The inquest into the death of Naomi Williams, and her unborn child, has highlighted the poor quality and treatment of Indigenous people in Australia’s health system. The inquest, which concluded a couple of weeks ago, sparked several recommendations from a NSW coroner to address the health outcomes of Indigenous people.
Deputy State Coroner, Harriet Grahame, recommended auditing statistics for discharging Indigenous and non-Indigenous patients against medical advice, in an attempt to stop systemic bias. Other recommendations from Coroner Grahame included ensuring Aboriginal Health Liaison Workers are available 24-hours a day, and that there was a quota for Indigenous staff at the hospital. The coroner also recommended auditing, triage times and referrals for drug and alcohol reviews for patients presenting to the Emergency Department at Tumut Hospital.
The 27-year-old Wiradjuri woman, who was 6-months pregnant, was at the Tumut District Hospital in the early morning of January 1, 2016, with severe pain. Hospital staff gave her two paracetamol tablets and an ice block before sending her home.
Ms Williams died 15 hours later as a result of meningococcal and septicaemia, according to the autopsy report. During the inquest, it was found that Ms Williams had presented to Tumut Hospital 18 times in the months before her death. As the NSW Coroner said, Ms Williams was “let down” by the Australian health system.
Our work in Coronial Inquests and Medical Negligence
An investigation into the death of a family member can cause great distress and grief for everyone. At O’Brien Criminal and Civil Solicitors, we pride ourselves for our extensive experience in assisting clients at coronial inquests. We advise that you seek legal advice and representation if:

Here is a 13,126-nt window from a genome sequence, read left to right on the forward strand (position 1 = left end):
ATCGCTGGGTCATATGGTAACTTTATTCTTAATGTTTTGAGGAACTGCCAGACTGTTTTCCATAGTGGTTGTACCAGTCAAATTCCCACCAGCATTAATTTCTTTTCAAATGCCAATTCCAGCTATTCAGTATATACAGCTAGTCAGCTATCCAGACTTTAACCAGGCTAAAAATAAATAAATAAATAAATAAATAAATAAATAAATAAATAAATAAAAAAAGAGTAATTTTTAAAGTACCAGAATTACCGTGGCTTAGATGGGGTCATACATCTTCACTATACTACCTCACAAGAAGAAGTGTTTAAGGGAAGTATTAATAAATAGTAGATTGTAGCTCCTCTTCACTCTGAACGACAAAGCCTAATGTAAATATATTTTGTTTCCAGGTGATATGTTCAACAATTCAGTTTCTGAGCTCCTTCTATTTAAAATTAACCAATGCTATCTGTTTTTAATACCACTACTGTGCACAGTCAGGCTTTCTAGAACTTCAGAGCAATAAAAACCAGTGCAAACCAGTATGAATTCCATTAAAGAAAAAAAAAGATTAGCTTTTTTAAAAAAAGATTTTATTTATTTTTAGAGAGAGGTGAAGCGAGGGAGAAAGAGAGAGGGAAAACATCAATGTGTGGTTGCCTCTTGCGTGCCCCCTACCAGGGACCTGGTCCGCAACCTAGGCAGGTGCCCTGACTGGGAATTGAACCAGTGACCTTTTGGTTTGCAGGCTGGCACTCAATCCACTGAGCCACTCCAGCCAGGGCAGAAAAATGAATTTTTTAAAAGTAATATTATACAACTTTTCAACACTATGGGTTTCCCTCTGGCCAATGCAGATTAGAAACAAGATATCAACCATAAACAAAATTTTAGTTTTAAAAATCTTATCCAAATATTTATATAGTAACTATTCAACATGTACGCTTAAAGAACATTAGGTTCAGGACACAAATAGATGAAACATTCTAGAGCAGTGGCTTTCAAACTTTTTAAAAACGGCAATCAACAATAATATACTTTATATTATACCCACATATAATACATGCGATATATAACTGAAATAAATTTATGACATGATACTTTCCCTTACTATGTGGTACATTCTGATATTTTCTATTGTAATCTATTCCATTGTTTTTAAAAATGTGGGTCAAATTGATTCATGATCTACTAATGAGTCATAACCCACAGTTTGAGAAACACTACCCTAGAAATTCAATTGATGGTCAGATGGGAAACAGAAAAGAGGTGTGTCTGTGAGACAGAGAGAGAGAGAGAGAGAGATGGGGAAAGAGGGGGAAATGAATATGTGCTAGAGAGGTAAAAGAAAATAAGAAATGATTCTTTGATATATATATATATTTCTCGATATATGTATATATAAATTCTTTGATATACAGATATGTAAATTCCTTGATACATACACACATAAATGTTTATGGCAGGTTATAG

- you are the family of the deceased person,
- you have been notified by the Registry of the Coroner’s Court that your interest may be adversely affected by the proceedings, or
- you have been notified by the Registry of the Coroner’s Court that you might be the subject of criticism in the course of the proceedings.
O’Brien Criminal and Civil Solicitors are also experts in assisting clients sue medical practitioners or hospitals for medical negligence. A successful claim for medical negligence can result in the awarding of compensation for the harm caused by the negligence of a medical professional. However, there is a high threshold for medical negligence. Note that a family member of a person who has died as a result of medical negligence may be able to make a claim for nervous shock. Again, the success of this claim will depend on the circumstances of the case. If you think you have suffered harm as a result of medical negligence, or are a family member of someone who has died as a result of medical negligence, speak to one of our civil solicitors today to determine whether you have a potential claim for compensation.
Please contact us on (02) 9261 4281 if you are in need of legal advice or representation from a lawyer experienced in dealing with coronial inquests or medical negligence. Alternatively, you can leave us a message through our online contact form.